In his 2017 sophomore year, Ioannidis earned a starting spot and took full advantage, playing in 14 games and registering 4.5 sacks and 34 hurries, one more than Fletcher Cox. He even earned PFF’s 6th highest Pass Rush Productivity rating (PRP) amongst all interior defensive linemen (min. 100 pass rush attempts).

Not bad for a 5th round pick who was struggling to make the roster less than year beforehand!  However, his position was not safe yet. The Redskins spent first round picks in successive years on their D line, taking Jonathan Allen in the 2017 draft and Daron Payne in 2018. Logic dictated that the odds were once again stacked again Ioannidis.

Ioannidis overcame those odds once again, he seemed determined to prove that despite being overlooked he would not be overshadowed. Now finding himself as one of the less heralded names on what had fast become a very talented D line, he proved doubters wrong yet again.  He put together a career year in 2018, registering highs in tackles and sacks (7.5). What’s more, he did this despite being slowed by injuries. Those injuries forced him to miss two games and limited him in others.

 

Elite Pass Rusher?

His pass rush prowess really begins to become evident when we dig into the detail. As PFF’s Ben Linsey noted back in April, Ioannidis particularly excelled on 3rd and 4th down. In those key situations, the only interior defender getting more total pressure was Aaron Donald. To illustrate this point more clearly, compare below how Ioannidis measures up to his peers in terms of pressures earned per attempted pass rush on all downs in 2018. He is in elite company:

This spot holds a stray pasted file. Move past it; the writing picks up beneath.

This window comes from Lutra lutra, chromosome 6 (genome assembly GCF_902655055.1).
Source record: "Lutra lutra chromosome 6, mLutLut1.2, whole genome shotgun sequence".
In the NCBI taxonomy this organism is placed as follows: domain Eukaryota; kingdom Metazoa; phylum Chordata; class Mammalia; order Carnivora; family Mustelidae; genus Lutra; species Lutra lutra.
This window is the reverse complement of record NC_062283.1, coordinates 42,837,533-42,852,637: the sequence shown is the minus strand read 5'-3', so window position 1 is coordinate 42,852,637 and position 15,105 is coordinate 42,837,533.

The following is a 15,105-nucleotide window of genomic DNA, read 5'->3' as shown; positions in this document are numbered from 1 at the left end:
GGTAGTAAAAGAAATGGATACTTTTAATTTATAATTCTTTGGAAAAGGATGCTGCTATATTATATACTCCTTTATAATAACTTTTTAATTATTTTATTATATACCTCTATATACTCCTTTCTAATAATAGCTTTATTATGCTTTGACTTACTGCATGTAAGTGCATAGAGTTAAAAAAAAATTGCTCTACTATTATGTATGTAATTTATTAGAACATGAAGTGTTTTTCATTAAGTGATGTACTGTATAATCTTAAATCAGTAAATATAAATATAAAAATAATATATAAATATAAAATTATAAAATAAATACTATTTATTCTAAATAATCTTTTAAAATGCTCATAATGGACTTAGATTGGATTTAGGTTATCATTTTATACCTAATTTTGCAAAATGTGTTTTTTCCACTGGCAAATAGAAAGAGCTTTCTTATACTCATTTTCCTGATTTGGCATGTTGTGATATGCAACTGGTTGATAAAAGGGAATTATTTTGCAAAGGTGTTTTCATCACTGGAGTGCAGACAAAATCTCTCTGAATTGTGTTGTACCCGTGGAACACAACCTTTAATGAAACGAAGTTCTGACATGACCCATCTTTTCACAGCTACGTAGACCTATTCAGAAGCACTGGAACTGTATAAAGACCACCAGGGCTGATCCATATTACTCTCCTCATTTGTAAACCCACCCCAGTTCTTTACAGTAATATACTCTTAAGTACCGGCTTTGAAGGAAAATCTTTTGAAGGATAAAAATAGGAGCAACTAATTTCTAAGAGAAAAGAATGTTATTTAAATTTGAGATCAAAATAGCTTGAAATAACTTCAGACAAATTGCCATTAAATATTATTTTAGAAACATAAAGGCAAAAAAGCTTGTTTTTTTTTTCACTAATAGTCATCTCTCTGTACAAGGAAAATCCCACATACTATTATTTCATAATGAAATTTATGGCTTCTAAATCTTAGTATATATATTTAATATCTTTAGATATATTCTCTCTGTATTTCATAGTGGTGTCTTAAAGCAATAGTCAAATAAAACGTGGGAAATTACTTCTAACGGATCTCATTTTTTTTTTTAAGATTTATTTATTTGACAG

One of his most talked about plays from the season can be seen in the clip below, first posted by ESPN reporter @John_Keim. In it, Ioannidis tosses Ezekiel Elliot aside like a rag doll. John correctly points out the size difference between the two players. Remember, Zeke is a 230 lb RB, Ioannidis a hulking 300 lb lineman, so the outcome is not wholly unsurprising. Nonetheless, it is fun to watch!

So what does the future hold?

The Redskins rewarded Ioannidis’ fine play earlier this offseason, inking him to a 3 year extension worth $21.75 million including $14 million guaranteed. In doing so, they clearly demonstrated that they value his contributions and have big plans for him moving forward. Still only 25 years old, his best years should be ahead of him.

He isn’t likely to receive additional attention from opposition O lines either, thanks largely to the pedigree of others in the Redskins front 7. Payne and Allen return along with the always reliable (and similarly underrated) Ryan Kerrigan. New 2019 first-round pick Montez Sweat should also be an able replacement for the departed Preston Smith. Simply put, this Redskins line should feast.

IDPGuy @MorganMcLane covered the Redskins defensive unit as a whole in June. Ioannidis got a mention there too.